All I heard was “you can have whatever you want” and I jumped out of bed and ran around the house, my excitement unable to be contained within my body.

“Really? Please! Please please can we do it?” I yelled, still running, and my mom smiled and nodded her head.  She had stayed up the entire night crunching numbers, originally trying to figure out how to afford just one single shirt but being struck with the inspiration on how, instead, she could make sure I had the clothes I wanted for the next 10 years.

My mom had never ran a business before

My mom was an accountant for a construction company.  My dad was a professor at a Baptist University.  We (they) had to take out a loan against our house that barely gave us enough to get started- but it was enough.  For the next year, we turned our home into a warehouse.  Our entire downstairs was full of piles of clothes we had asked friends to donate or we had purchased from Goodwill or found at garage sales.  I learned how to tag, fold, create labels, count and enter inventory, price, and organize.  By summer, we had enough inventory to open up, so we found the perfect space, decided on the name “Radical Resale”, and told every person we had ever known.  As a 7th grader now, my mom figured I was just as qualified as anyone to design the store, so she gave me full creative reign.  I chose to paint each wall a different vibrant, neon color and that’s what we did.  Our dream was becoming a reality.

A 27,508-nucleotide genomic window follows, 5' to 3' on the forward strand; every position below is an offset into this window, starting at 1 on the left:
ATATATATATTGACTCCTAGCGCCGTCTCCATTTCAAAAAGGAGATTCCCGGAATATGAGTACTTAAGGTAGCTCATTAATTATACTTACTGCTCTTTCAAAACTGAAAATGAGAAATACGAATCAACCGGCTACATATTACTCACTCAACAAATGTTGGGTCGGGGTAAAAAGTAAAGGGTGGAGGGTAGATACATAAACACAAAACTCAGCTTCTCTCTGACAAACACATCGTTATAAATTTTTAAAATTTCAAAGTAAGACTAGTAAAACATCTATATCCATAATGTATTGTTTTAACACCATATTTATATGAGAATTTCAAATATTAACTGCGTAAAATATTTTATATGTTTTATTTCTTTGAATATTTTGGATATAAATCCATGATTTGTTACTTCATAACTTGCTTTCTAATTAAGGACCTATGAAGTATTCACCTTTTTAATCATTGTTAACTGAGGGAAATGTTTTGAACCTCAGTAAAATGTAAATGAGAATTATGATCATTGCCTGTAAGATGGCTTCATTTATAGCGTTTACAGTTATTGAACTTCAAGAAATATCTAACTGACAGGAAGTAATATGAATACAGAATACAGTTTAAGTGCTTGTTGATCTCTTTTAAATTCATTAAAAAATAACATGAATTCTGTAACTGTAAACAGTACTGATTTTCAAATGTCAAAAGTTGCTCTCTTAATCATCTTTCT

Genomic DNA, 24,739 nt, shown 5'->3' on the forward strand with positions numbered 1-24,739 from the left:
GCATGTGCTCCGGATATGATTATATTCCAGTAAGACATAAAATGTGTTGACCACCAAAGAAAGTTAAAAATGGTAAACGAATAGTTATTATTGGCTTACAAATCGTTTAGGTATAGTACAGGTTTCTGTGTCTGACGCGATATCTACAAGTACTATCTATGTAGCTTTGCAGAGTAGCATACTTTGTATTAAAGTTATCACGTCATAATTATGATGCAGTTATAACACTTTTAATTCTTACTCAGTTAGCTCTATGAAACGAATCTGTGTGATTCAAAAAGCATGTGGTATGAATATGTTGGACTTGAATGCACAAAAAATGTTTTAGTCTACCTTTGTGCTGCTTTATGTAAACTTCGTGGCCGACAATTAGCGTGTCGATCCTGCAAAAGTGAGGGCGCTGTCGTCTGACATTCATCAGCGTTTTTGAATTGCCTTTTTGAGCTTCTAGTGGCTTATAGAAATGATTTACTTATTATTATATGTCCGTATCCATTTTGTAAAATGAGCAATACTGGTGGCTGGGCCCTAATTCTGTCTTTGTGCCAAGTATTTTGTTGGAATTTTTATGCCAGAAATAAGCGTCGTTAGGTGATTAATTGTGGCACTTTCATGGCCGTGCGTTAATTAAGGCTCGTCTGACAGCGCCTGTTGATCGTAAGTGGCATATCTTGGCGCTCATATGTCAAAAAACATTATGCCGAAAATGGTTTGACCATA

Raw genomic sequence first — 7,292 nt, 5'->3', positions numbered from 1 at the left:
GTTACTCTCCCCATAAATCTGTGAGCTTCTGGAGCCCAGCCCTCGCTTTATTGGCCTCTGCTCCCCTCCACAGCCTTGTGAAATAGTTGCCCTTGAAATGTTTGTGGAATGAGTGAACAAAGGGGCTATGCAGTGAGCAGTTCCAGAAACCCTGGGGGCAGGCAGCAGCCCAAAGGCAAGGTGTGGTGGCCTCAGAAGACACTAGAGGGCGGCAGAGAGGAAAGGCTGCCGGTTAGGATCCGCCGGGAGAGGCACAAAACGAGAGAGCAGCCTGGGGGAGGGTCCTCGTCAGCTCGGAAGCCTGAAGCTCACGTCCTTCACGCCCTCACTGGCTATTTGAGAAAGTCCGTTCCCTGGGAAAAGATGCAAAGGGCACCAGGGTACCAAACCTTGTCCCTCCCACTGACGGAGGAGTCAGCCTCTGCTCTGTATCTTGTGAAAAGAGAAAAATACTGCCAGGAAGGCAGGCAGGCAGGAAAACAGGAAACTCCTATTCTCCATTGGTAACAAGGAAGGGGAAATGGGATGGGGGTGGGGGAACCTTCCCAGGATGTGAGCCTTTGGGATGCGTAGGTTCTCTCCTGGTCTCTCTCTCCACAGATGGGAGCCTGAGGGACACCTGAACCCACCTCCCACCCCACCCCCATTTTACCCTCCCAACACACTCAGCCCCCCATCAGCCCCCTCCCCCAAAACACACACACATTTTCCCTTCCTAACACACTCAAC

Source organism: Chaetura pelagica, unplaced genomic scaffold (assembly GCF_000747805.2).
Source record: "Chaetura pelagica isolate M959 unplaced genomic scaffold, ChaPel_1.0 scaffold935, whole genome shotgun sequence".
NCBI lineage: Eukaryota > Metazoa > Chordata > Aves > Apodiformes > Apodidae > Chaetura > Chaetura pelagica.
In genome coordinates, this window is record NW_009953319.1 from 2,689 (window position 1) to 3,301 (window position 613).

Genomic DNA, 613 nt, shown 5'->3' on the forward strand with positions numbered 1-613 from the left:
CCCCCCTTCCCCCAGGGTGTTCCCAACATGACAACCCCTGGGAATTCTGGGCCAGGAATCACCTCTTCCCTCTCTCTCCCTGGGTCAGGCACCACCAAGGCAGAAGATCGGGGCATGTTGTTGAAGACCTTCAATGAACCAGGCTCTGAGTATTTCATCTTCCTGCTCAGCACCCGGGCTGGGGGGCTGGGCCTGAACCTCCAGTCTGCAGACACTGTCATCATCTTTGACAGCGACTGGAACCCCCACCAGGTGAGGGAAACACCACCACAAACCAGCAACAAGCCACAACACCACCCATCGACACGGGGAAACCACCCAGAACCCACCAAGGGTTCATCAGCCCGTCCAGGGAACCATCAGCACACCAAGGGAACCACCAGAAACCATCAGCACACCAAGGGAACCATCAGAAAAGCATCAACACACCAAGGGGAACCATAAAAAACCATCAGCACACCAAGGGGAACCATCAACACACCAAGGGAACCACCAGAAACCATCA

I didn’t know exactly how, but I knew it was what I had to do

Through middle and high school, I spent a lot of time in the store. We had slow seasons and busy ones- I learned how important it is that someone has a good “experience” from the second that they enter the store and that taking all the best clothes for myself was not a good business practice.

While things were going fairly well with the business, when I reached my Junior year in High school and started to consider which college I wanted to attend, I learned that our business was not enough to save my parents relationship- And I learned that divorce is expensive.  When my parents sat me down and told me that none of the colleges I wanted were in our budget, I cried more than I probably ever had.  I felt like my dreams were crushed- like I had just been told that I’d never get to become the person I was so excited to be- but when I locked myself in my room that night after two hours of yelling, I was struck with inspiration of my own.  I would start my OWN business.  I would pay for my OWN college.  I didn’t know exactly how, but I knew it was what I had to do.